A **mathemagician** is a mathematician who is also a magician. The term "mathemagic" is believed to have been introduced by Royal Vale Heath with his 1933 book "Mathemagic".^{[1]}

The name "mathemagician" was probably first applied to Martin Gardner, but has since been used to describe many mathematician/magicians, including Arthur T. Benjamin,^{[2]} Persi Diaconis,^{[3]} and Colm Mulcahy.^{[4]} Diaconis has suggested that the reason so many mathematicians are magicians is that "inventing a magic trick and inventing a theorem are very similar activities."^{[5]}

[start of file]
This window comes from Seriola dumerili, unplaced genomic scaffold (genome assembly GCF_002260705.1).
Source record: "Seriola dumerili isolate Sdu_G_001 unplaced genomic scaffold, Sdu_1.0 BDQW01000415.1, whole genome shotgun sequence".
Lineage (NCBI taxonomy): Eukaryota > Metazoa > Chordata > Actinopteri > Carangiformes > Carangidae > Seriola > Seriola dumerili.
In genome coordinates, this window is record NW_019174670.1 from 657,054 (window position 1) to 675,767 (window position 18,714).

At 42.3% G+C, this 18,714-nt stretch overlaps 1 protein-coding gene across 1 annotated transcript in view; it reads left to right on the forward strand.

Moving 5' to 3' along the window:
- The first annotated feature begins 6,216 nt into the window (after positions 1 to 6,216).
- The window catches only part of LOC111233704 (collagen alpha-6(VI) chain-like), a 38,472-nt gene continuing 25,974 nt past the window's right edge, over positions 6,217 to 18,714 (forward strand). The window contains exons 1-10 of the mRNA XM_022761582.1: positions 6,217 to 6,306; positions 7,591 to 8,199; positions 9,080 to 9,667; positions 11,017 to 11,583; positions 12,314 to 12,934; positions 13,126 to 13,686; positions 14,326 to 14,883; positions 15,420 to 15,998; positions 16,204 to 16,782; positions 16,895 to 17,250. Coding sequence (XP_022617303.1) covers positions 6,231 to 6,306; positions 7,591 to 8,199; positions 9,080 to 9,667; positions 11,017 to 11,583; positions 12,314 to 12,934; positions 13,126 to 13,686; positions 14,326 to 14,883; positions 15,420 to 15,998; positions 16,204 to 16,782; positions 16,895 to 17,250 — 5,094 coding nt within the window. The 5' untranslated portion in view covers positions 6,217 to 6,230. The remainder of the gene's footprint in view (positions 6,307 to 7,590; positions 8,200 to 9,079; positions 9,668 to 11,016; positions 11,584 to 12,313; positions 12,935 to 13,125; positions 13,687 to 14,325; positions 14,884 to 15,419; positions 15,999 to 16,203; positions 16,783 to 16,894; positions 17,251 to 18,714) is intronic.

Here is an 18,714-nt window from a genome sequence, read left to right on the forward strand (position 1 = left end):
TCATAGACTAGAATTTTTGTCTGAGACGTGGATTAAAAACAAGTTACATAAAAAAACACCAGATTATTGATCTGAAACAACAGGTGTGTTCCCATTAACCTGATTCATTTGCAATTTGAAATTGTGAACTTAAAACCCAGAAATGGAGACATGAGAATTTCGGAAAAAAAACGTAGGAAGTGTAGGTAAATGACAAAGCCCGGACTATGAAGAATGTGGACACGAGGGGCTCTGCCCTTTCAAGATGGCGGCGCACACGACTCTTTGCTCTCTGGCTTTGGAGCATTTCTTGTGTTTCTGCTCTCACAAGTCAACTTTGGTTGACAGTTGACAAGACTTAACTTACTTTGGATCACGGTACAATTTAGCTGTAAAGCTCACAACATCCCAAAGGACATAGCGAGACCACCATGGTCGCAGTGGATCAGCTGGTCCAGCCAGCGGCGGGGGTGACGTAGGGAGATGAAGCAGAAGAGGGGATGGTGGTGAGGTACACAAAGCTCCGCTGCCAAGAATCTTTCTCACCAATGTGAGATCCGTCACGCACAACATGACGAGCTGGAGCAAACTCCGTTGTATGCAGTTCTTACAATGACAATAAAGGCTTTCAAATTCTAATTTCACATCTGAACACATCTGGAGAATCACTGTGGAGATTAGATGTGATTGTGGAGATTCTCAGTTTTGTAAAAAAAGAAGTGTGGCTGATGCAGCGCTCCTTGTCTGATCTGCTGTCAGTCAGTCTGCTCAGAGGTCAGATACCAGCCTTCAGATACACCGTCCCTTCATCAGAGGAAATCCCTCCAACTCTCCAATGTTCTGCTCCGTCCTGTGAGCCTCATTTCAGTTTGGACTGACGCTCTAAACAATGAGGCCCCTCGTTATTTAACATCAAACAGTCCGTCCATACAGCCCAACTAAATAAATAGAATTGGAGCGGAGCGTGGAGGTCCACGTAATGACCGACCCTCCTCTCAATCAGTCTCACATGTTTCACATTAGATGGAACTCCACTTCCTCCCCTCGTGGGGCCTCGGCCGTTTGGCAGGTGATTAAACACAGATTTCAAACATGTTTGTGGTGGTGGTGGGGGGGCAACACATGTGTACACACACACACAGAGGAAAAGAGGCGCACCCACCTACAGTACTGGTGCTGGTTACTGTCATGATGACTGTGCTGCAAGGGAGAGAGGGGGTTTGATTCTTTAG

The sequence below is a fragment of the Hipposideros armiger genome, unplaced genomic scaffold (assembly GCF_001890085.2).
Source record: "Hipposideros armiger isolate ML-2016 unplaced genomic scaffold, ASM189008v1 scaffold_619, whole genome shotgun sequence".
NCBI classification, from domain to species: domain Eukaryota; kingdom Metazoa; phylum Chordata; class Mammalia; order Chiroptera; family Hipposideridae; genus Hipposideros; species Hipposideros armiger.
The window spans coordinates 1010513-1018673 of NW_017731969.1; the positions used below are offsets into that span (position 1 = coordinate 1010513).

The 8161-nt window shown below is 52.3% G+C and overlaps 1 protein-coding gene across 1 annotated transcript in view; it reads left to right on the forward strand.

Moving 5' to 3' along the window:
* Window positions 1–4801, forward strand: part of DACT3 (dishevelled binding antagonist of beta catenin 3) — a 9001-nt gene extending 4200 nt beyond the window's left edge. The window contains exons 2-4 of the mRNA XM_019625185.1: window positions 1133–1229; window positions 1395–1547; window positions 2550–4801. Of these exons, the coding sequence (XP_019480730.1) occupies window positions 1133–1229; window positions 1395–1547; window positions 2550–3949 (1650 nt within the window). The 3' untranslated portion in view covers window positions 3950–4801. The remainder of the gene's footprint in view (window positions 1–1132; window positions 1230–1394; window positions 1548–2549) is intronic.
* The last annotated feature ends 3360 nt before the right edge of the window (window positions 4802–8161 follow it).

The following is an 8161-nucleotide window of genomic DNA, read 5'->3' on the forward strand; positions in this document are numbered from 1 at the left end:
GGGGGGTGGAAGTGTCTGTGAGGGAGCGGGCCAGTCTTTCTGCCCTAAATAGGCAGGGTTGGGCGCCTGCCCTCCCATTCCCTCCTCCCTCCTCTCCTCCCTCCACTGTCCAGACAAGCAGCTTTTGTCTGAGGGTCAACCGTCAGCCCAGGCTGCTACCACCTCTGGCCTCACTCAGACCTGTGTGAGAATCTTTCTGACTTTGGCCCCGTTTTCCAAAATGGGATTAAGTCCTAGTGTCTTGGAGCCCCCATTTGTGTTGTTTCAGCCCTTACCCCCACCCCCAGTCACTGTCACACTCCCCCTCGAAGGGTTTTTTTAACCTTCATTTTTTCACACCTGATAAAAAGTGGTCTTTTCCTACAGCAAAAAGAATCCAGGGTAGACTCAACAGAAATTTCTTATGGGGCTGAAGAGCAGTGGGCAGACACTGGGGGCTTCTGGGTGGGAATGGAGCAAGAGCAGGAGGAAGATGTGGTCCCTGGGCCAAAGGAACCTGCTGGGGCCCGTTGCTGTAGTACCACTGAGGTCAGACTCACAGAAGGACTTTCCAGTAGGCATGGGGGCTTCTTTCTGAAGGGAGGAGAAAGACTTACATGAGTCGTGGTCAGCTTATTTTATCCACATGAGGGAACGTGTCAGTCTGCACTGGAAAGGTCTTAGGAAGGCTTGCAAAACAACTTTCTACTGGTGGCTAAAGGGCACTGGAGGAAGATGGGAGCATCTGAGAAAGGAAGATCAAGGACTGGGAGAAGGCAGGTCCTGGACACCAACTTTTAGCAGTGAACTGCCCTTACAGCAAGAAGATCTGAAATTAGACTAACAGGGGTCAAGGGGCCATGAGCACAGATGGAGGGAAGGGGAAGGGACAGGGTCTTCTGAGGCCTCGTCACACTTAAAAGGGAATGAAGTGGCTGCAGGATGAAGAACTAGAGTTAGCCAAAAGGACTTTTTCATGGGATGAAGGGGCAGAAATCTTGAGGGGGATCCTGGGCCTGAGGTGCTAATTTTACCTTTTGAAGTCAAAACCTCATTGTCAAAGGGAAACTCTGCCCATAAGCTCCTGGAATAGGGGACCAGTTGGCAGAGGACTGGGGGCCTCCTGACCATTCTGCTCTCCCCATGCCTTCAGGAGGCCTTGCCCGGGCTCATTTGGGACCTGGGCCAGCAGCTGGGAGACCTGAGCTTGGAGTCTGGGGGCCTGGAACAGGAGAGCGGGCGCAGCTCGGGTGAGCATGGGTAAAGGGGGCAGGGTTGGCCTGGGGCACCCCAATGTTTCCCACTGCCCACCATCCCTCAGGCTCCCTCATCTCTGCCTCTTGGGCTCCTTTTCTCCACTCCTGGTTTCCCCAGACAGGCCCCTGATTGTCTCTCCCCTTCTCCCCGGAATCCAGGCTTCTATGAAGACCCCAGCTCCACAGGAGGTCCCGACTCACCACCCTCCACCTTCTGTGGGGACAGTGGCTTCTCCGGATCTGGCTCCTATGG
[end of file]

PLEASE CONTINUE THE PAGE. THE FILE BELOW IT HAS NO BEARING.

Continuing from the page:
Mathemagician is a neologism, specifically a portmanteau, that combines mathematician and magician. A great number of self-working mentalism tricks rely on mathematical principles, such as Gilbreath's principle. Max Maven often utilizes this type of magic in his performance.

The Mathemagician is the name of a character in the 1961 children's book *The Phantom Tollbooth*. He is the ruler of Digitopolis, the kingdom of mathematics.